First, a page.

When asked to provide the authority to foreclose in writing, foreclosing attorneys are filing a "lost note affidavit" saying they can't find the actual paperwork. Many courts across the country are disallowing a lost note affidavit, because that means anyone could present a case to foreclose and just say, "Oops, I lost the paperwork; here's an affidavit; let's get on with the foreclosure, Your Honor." Many courts are of the opinion if the loan writing and servicing process that got us into this mess wasn't bad enough, the lost note affidavit excuse has opened the gate for unethical behavior within the same industry by allowing some of the same people to take advantage of borrowers with just a lost note affidavit! Fortunately, many judges are hesitant and are resisting the use of lost note affidavits.
In addition to the lost note affidavit problem, if a borrower attempts to contact the note owner of a MERS cataloged loan to request a workout, they are firewalled and doomed to deal only with the third party servicer. This contact is usually the first time a borrower learns what the extent of servicer's involvement and the cloud that MERS creates around their note. The servicer will often state that they have the authority to negotiate on behalf of the investor entity without providing any proof that they do, and the borrower is not permitted to speak to the work out department of the investor, or in some cases, not allowed to know the name of the investor/owner of their note.
The borrower is then a victim of further isolation from the mortgage owner to which he is entitled access and with whom an arrangement might be made. If servicers had flexible options that could be applied, an arrangement might be made through the servicer, but usually they have only a limited options which cause them to be inflexible.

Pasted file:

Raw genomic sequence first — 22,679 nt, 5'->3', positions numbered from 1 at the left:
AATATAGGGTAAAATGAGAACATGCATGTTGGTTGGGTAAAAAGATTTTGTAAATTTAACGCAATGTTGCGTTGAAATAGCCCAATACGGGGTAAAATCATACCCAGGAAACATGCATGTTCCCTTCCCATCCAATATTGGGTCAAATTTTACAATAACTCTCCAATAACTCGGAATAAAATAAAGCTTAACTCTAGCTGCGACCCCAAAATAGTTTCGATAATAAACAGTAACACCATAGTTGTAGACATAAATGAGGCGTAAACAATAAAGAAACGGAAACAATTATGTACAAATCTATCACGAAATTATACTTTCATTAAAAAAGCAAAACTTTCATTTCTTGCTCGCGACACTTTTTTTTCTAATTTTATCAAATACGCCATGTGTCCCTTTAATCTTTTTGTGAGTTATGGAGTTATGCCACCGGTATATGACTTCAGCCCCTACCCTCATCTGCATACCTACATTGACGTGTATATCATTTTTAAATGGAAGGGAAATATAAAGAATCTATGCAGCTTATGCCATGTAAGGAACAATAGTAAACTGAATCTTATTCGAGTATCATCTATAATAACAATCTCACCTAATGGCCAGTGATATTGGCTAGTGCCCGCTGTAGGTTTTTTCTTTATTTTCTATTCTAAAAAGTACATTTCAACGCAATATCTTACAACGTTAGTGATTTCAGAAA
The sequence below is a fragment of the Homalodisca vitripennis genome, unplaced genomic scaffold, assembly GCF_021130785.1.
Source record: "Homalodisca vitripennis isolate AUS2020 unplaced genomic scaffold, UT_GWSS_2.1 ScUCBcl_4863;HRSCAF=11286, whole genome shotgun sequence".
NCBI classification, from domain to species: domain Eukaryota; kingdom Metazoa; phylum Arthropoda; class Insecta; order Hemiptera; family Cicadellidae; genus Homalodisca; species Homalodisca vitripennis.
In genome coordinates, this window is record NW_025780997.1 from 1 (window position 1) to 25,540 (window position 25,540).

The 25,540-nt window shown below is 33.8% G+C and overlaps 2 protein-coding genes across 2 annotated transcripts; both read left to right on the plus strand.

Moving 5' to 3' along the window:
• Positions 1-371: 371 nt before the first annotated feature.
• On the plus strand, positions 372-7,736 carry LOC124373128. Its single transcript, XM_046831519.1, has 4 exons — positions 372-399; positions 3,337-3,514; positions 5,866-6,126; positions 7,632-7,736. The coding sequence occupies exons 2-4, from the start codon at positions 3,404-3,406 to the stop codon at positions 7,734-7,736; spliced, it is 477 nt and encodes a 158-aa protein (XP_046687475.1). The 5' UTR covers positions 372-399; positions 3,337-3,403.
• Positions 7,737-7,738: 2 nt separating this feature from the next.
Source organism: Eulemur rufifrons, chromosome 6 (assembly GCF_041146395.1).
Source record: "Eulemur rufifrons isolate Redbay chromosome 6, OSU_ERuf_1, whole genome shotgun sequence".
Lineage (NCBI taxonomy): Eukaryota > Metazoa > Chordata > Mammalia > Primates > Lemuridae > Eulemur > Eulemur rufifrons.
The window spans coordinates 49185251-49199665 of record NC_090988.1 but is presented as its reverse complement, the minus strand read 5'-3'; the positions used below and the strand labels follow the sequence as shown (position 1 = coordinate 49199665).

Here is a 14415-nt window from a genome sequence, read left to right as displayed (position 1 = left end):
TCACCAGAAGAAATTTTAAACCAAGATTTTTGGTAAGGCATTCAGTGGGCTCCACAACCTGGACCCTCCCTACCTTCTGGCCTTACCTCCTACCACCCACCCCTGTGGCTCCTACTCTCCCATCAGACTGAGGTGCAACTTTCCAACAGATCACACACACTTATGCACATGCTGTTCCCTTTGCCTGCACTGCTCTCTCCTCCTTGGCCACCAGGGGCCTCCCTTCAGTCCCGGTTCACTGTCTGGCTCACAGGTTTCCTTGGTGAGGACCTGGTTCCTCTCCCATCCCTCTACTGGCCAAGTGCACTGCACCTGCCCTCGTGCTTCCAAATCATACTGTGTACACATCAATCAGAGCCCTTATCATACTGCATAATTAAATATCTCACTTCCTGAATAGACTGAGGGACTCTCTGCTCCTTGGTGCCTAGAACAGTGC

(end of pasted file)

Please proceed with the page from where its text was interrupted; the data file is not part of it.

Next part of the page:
The servicer also has no incentive to identify the lender because it is to the servicer's advantage to continue servicing the loan upon which their fees are based. Borrowers, unable to work out their payments with the limited options of the third party servicer, and with no opportunity to speak to the actual owner of the note, undoubtedly give up in frustration and allow a foreclosure to proceed - a foreclosure which might have been avoided.
If foreclosures had not become so widespread, borrowers and the courts would be none the wiser to this multiple firewalling. These problems have risen and become more critical because entities trying to foreclose may not be able to prove they are the entity with the legal right to do so. (MERS has indicated that it doesn't have right to the note only the mortgage. But this does not appear to be appropriate or enforceable.) Further, if the MERS system now tries to go and "back date" documents to be placed in the public record, who is to say that the back-dated documents are correct or not correct? What is the purpose of public recordings if not to record accurate and current ownership, indebtedness and other transaction information for public access? MERS can create ownership for whomever it chooses.
So, the investors/lenders/banks/entities that MERS was intending to help, may be in for some longer, larger and more costly problems than they ever thought possible. The very heart of property rights, access to public information, and fair and equitable justice may be at stake here. Further, at the extreme, MERS may offer an opportunity for hiding assets, laundering money and assets as it already circumvents public records of the transfer of assets. The opportunity for abuse exists in MERS and it is occuring. If left unexposed and uncorrected, it may change property rights and real estate ownership negatively. It seems entirely appropriate that the Justice Department and the Attorneys General of all the states take an interest in the mystery of the MERS system.
Other reading: See UNIFORM COMMERCIAL CODE - ARTICLE 3 NEGOTIABLE INSTRUMENTS and ask can a note and a mortgage be separated?
Heath Coker, Associate Broker
Robert Paul Properties
www.CapeGroup.com / email@example.com
508-274-5613 Licensed in MA
Its a beautiful day on Cape Cod!
@CapeGroup Skype: heath.coker